Faced with an increasingly tough economy, private equity firms and venture capitalists are searching for smart investments in Web-based software services, according to experts at a recent
at Columbia Business School in New York.
Tech companies touting
are increasingly attractive to the investment community, according to Laura Sachar, founding partner of VC firm
"In this environment people want to cut costs," she told
. "We have made about 10 investments in the SaaS space -- it's certainly a big focus for our fund."
The SaaS model, which
, uses the Internet to deliver on-demand services to users and has become one of the hottest technology areas in the last few years. With companies' hardware and
budgets increasingly stretched, SaaS is growing in popularity with users wary of upfront technology investments.
Although Web-hosting software companies may face slower growth than the traditional vendors they seek to replace, they are seen as a relatively safe bet in a recessionary climate. SaaS companies are more likely to benefit from frozen IT budgets because selling subscriptions requires less upfront money, according to Sachar.
"For SMBs, it doesn't have the same upfront costs and the same integration costs
as traditional hardware and software," she said. "When you want to upgrade, it doesn't have all the infrastructure costs."
Sachar explained that StarVest likes the recurring revenue model offered by SaaS, as well as the fact that the technology is applicable to a number of different business sectors.
The VC firm was an early investor in on-demand software specialist
, which went public in 2009. StarVest has also made investments in SaaS social networking company
, and in
, which provides data-as-a-service to the farm and construction equipment industry.
The firm's other SaaS target areas include business intelligence and the health sector, according to Sachar.
"We're also looking in some of the big health-care verticals for SaaS because we think that it might be an area that benefits from some of the stimulus packages," she said.
With the IT spending slowdown already hitting companies selling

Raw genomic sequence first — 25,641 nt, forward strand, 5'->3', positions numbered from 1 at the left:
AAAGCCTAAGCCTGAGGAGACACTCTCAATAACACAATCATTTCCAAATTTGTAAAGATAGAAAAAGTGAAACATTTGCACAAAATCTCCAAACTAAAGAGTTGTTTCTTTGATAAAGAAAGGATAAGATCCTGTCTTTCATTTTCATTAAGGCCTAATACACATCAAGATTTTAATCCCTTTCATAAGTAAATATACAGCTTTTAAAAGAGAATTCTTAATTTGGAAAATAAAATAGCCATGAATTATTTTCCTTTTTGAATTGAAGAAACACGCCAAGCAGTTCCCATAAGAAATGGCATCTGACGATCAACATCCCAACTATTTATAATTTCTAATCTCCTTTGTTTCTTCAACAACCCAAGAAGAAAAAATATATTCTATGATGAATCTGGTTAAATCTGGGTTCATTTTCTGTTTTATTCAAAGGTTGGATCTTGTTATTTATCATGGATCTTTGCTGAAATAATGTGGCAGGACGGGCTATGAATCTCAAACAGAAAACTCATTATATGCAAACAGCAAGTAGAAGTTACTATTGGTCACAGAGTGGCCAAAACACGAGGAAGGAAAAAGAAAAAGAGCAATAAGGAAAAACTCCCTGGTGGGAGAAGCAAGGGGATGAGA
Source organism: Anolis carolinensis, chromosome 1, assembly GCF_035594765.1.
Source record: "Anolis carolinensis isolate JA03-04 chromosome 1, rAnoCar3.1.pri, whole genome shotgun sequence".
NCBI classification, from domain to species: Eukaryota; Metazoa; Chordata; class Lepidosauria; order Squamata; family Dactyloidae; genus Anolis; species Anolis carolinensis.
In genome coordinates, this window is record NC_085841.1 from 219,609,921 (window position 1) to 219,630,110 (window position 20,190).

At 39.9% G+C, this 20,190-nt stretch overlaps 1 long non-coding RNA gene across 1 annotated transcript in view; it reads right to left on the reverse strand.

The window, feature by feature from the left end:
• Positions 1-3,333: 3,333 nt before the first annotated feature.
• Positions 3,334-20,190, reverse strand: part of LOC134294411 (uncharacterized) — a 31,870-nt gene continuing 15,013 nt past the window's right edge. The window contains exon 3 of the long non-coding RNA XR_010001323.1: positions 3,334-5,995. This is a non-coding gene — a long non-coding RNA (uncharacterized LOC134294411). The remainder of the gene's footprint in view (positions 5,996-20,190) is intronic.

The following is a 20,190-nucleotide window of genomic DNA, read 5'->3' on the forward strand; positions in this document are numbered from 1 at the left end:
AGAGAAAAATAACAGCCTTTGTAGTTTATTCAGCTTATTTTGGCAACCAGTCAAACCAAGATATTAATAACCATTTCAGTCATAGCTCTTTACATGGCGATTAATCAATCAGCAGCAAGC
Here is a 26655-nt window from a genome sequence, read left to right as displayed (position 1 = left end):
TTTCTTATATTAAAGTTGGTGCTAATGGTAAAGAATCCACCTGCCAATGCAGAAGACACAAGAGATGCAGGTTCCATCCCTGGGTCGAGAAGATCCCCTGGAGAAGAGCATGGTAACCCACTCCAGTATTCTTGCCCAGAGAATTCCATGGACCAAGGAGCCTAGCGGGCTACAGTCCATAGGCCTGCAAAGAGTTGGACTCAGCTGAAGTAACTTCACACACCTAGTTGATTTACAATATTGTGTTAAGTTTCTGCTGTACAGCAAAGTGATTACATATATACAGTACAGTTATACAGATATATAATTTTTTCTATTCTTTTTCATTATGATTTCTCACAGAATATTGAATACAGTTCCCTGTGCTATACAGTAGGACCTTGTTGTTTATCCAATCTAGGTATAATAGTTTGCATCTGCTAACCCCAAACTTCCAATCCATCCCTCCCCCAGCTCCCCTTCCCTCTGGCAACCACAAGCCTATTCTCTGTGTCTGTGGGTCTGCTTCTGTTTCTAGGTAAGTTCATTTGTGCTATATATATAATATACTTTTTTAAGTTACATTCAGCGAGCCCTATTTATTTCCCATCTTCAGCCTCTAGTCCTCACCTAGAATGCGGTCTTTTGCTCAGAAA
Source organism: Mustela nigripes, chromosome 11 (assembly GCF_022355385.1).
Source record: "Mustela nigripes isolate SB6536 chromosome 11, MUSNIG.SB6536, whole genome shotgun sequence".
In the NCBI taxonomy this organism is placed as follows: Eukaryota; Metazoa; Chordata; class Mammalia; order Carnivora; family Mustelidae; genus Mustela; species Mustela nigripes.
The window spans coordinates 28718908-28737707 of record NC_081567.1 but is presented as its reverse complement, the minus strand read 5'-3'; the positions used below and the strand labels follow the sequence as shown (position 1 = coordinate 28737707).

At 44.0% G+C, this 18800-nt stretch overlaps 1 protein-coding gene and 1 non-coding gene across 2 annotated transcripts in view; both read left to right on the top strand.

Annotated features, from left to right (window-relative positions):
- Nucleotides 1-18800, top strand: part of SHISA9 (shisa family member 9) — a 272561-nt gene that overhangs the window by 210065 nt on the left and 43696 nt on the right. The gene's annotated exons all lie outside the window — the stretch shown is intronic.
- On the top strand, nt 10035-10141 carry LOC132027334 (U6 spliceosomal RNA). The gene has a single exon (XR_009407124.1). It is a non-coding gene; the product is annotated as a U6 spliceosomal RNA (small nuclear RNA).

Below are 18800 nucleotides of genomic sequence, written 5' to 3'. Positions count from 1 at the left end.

, there is a clear push towards selling software as a Web-based service.
, for example, recently spent $695 million to acquire security specialist
its SaaS story, and
has also made moves in this space.
Despite all the SaaS brouhaha, Anand Radhakrishnan, principal of private equity firm
, explained that part of the financial sector has often shied away from tech investments.
"Most private equity firms traditionally don't like tech," he said. "I think that they are very scared of the idea that tech can move at unbelievable rates of change -- in tech you can be blind-sided with some disruptive technology, new invention or business model."
But Radhakrishnan, who specializes in deals involving small to medium-size tech companies, likes the software business model, particularly at a time of shrinking hardware budgets.
"At the end of the day, investors love software businesses -- they are high margin and tend to be recurring in revenue," he explained.
Investcorp, which was involved in
's 2006 spin-out from chip giant
, is keen to identify growth areas within tech, and Radhakrishnan is looking at SaaS opportunities. This, he explained, could be anything from software-based teaching platforms to telematics, which has typically been used for tracking fleets of vehicles and freight.
"We all know that small businesses will be using this type of technology too, so that's a huge, under-represented market," he said.
Tech and telecom firms accounted for 10% of private equity exits during 2006 and 2007, according a study by
Ernst & Young
, which found that these were also the best-performing exits. Firms in these areas experienced 30% growth in their enterprise value (EV), or their theoretical takeover price, compared to just 10% growth for comparable publicly-traded companies, it said.